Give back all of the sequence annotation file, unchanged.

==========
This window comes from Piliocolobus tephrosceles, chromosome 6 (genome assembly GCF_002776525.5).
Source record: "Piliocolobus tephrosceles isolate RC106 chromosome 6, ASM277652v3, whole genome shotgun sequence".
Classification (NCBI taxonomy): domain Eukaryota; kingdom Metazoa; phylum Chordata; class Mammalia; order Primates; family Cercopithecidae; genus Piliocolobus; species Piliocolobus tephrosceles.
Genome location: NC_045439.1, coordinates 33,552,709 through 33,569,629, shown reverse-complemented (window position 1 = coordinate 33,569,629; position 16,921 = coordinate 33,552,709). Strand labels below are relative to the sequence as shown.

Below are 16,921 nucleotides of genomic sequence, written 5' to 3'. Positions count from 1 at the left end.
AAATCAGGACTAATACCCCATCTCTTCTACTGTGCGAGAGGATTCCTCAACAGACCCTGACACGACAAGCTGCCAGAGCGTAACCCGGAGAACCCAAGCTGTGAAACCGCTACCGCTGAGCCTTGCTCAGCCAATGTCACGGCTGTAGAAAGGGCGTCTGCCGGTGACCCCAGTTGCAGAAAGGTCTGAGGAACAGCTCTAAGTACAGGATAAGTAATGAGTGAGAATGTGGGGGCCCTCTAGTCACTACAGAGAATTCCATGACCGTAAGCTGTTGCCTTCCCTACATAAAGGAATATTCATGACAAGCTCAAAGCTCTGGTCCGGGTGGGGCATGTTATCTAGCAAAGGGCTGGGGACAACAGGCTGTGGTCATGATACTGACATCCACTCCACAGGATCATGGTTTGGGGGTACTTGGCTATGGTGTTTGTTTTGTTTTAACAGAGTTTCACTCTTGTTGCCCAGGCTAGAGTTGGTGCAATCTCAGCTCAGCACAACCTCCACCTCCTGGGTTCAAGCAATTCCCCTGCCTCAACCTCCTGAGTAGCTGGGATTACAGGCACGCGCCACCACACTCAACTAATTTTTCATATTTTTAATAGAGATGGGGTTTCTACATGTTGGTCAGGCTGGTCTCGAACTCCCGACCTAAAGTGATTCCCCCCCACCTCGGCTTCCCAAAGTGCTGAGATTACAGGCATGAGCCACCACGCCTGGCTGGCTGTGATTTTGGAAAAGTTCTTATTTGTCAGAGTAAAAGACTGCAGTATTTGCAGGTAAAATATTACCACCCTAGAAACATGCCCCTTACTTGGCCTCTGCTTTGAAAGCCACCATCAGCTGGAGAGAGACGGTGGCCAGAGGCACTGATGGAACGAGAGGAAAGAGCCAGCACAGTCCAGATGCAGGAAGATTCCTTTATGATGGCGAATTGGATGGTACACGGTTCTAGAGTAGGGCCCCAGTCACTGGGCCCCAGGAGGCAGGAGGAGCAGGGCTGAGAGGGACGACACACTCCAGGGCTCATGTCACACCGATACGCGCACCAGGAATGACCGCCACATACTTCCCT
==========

This window comes from Piliocolobus tephrosceles, chromosome 6 (genome assembly GCF_002776525.5).
Source record: "Piliocolobus tephrosceles isolate RC106 chromosome 6, ASM277652v3, whole genome shotgun sequence".
Classification (NCBI taxonomy): domain Eukaryota; kingdom Metazoa; phylum Chordata; class Mammalia; order Primates; family Cercopithecidae; genus Piliocolobus; species Piliocolobus tephrosceles.
Genome location: NC_045439.1, coordinates 33,552,709 through 33,569,629, shown reverse-complemented (window position 1 = coordinate 33,569,629; position 16,921 = coordinate 33,552,709). Strand labels below are relative to the sequence as shown.

Below are 16,921 nucleotides of genomic sequence, written 5' to 3'. Positions count from 1 at the left end.
AAATCAGGACTAATACCCCATCTCTTCTACTGTGCGAGAGGATTCCTCAACAGACCCTGACACGACAAGCTGCCAGAGCGTAACCCGGAGAACCCAAGCTGTGAAACCGCTACCGCTGAGCCTTGCTCAGCCAATGTCACGGCTGTAGAAAGGGCGTCTGCCGGTGACCCCAGTTGCAGAAAGGTCTGAGGAACAGCTCTAAGTACAGGATAAGTAATGAGTGAGAATGTGGGGGCCCTCTAGTCACTACAGAGAATTCCATGACCGTAAGCTGTTGCCTTCCCTACATAAAGGAATATTCATGACAAGCTCAAAGCTCTGGTCCGGGTGGGGCATGTTATCTAGCAAAGGGCTGGGGACAACAGGCTGTGGTCATGATACTGACATCCACTCCACAGGATCATGGTTTGGGGGTACTTGGCTATGGTGTTTGTTTTGTTTTAACAGAGTTTCACTCTTGTTGCCCAGGCTAGAGTTGGTGCAATCTCAGCTCAGCACAACCTCCACCTCCTGGGTTCAAGCAATTCCCCTGCCTCAACCTCCTGAGTAGCTGGGATTACAGGCACGCGCCACCACACTCAACTAATTTTTCATATTTTTAATAGAGATGGGGTTTCTACATGTTGGTCAGGCTGGTCTCGAACTCCCGACCTAAAGTGATTCCCCCCCACCTCGGCTTCCCAAAGTGCTGAGATTACAGGCATGAGCCACCACGCCTGGCTGGCTGTGATTTTGGAAAAGTTCTTATTTGTCAGAGTAAAAGACTGCAGTATTTGCAGGTAAAATATTACCACCCTAGAAACATGCCCCTTACTTGGCCTCTGCTTTGAAAGCCACCATCAGCTGGAGAGAGACGGTGGCCAGAGGCACTGATGGAACGAGAGGAAAGAGCCAGCACAGTCCAGATGCAGGAAGATTCCTTTATGATGGCGAATTGGATGGTACACGGTTCTAGAGTAGGGCCCCAGTCACTGGGCCCCAGGAGGCAGGAGGAGCAGGGCTGAGAGGGACGACACACTCCAGGGCTCATGTCACACCGATACGCGCACCAGGAATGACCGCCACATACTTCCCT